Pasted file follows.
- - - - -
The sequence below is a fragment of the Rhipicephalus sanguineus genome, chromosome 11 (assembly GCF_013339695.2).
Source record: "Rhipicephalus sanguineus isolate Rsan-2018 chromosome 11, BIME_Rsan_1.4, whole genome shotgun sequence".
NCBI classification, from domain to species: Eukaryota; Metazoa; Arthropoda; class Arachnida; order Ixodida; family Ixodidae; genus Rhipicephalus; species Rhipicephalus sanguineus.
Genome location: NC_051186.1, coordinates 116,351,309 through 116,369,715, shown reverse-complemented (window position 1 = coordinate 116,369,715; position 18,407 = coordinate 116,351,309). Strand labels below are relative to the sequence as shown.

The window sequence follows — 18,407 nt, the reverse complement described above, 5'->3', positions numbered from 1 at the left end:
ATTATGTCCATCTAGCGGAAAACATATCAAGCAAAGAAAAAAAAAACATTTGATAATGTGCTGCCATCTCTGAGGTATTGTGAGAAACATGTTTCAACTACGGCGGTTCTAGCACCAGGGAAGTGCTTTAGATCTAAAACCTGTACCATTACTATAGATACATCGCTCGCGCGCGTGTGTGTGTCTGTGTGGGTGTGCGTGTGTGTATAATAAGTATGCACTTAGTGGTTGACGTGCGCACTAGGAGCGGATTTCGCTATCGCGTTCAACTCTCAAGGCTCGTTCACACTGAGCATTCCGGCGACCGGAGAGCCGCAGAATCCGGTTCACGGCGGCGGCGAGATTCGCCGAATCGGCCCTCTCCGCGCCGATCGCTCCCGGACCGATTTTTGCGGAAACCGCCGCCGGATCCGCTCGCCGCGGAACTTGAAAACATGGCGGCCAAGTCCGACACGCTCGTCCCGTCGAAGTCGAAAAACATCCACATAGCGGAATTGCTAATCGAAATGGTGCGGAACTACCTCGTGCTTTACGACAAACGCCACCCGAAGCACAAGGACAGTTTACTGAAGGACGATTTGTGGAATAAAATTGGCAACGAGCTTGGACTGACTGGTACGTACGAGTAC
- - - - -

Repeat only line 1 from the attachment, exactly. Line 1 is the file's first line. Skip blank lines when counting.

The sequence below is a fragment of the Rhipicephalus sanguineus genome, chromosome 11 (assembly GCF_013339695.2).